There is little debate that many of the buildings on the campus are obsolete and needed to be replaced. Most of them date from the 1950s and 1960s; the main campus looks like a cluster of suburban high schools. Contemporary laboratories require much more service space for duct work, wiring and storage than they did 40 years ago, which means many of the existing buildings have been retrofitted several times.
The new buildings also reflect the evolution of the CDC's mission.
The most obvious evidence of that is the new $214 million Emerging Infectious Diseases Laboratory. It contains four "biosafety level 4" (BSL-4) suites, where researchers wearing spacesuits can work on the highest-risk germs, such as smallpox and hemorrhagic fever viruses, including Marburg, Lassa and Ebola. The CDC now has only two BSL-4 labs, and because of their design, all people using them have to work on the same microbe. A logjam of planned research dating back years will begin to break up.
Among the tasks that will get greater attention are the testing of antiviral drugs against smallpox and the search for the natural reservoir of Ebola virus -- the place where the microbe hides between outbreaks.
Fewer than 20 people on the campus are certified to work in BSL-4 conditions, where scientists work in pairs under constant video surveillance, the air-lock doors open only after those seeking entry are scanned with secret "biometric" sensors, and every drop of anything that lands on the floor is treated as a high-risk spill. A new group of researchers has begun arduous training in anticipation of the labs "going hot" in November, Gerberding said.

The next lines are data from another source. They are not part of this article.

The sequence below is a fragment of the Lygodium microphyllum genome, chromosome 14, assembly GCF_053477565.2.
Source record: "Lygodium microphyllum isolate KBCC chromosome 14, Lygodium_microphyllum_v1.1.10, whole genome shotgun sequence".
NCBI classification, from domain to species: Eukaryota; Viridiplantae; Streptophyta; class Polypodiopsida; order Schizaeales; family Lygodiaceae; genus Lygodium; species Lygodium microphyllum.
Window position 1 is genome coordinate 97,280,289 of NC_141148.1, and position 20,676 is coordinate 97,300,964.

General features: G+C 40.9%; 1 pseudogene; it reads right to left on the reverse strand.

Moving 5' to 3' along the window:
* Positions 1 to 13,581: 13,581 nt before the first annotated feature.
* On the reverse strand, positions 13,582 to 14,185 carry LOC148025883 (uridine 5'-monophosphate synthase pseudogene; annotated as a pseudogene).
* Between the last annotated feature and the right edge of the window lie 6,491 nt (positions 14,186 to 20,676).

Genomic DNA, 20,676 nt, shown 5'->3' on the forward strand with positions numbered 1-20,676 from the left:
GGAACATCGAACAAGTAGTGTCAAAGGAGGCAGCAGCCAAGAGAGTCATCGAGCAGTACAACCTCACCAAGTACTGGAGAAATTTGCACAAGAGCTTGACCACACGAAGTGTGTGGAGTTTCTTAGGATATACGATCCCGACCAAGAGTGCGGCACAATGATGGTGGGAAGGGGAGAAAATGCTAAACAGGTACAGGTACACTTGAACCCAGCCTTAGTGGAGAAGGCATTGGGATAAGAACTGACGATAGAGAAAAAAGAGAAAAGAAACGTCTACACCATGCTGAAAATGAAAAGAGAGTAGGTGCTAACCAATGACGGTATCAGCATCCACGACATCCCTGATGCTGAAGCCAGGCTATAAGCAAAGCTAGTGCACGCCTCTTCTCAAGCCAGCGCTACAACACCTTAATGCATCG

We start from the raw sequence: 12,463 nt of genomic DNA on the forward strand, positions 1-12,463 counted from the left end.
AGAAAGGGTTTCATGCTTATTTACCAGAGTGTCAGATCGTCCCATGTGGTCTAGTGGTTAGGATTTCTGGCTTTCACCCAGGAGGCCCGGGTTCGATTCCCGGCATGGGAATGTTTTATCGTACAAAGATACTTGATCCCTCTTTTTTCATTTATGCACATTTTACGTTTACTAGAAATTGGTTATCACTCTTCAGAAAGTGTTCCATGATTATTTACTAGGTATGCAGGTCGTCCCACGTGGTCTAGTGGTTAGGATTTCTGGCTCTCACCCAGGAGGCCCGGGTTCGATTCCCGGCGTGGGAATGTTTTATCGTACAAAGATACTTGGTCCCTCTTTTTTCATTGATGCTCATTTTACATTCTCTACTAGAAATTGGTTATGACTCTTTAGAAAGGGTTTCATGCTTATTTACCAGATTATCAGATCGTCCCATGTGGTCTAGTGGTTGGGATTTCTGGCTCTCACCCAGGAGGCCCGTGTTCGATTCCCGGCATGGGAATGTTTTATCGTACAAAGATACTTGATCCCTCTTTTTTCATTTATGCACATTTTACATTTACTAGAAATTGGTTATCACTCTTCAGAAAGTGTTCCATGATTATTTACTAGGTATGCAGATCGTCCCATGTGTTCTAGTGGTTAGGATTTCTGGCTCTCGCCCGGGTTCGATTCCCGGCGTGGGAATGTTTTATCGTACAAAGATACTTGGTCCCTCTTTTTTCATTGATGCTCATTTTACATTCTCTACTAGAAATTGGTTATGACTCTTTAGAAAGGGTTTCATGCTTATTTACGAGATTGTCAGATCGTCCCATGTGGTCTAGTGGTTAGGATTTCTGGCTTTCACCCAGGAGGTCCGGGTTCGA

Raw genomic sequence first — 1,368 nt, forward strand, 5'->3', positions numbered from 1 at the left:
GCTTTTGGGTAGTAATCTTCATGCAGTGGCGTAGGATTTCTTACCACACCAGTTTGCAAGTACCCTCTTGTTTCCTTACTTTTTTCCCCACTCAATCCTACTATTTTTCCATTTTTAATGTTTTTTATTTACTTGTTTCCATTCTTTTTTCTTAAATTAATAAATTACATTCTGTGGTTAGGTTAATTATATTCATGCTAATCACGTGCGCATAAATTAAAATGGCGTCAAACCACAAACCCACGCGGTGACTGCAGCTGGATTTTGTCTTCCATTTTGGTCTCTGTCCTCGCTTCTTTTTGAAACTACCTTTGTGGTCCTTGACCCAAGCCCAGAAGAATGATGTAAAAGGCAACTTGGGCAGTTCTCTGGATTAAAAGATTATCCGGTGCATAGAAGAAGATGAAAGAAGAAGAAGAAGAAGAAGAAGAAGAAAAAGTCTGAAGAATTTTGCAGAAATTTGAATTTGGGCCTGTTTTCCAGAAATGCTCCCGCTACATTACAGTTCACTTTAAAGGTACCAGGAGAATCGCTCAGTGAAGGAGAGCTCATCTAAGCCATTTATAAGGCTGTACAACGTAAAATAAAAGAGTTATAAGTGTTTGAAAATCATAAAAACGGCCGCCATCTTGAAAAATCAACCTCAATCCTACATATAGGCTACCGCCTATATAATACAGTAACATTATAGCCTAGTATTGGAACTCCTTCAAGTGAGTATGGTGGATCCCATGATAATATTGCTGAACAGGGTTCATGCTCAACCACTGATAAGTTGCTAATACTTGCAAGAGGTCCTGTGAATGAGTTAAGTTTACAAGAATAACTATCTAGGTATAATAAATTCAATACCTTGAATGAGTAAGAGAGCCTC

Dozens of new labs suitable for work on less hazardous bugs will also open this fall, and many more in the next few years. Ultimately, all of the CDC's laboratories will be set back from the surrounding roads and clustered in the campus's core, where no public traffic is allowed.
Other new structures include a command center where data from around the world and in every possible form can be gathered and displayed. The CDC has been in emergency operations mode at one level or another 21 times since Sept. 11, 2001, for events such as the anthrax spore letters, the outbreak of severe acute respiratory syndrome (SARS), vaccine shortages, the spread of West Nile virus and the South Asian tsunami. A new broadcast center will allow the agency to communicate with public health officers across the country -- and the public -- by television, closed-circuit video and webcast.
A $123 million environmental health laboratory -- for research on everything from water pollution to vitamins -- is about to open at the Chamblee campus.
The architects and engineers hope the huge refurbishment makes a statement about the agency's values even as it solves practical problems.
The core of the main campus is a sloping "greenscape" with a stream running over and around artificial rocks. Rainwater is collected and sent down the stream to a pond, where it is pumped back up to the top of the slope and sent down again. The system is the source of water for all of the campus's sprinklers.
"Check out the stairwells," Gerberding said as she stood on a limestone bridge over the chasm and pointed at the window-clad facade of one of the new buildings. "They're lit. They're beautiful."
"They encourage people to walk," added Edward H. Stehmeyer Jr., director of facilities, "and that's a healthy thing to do."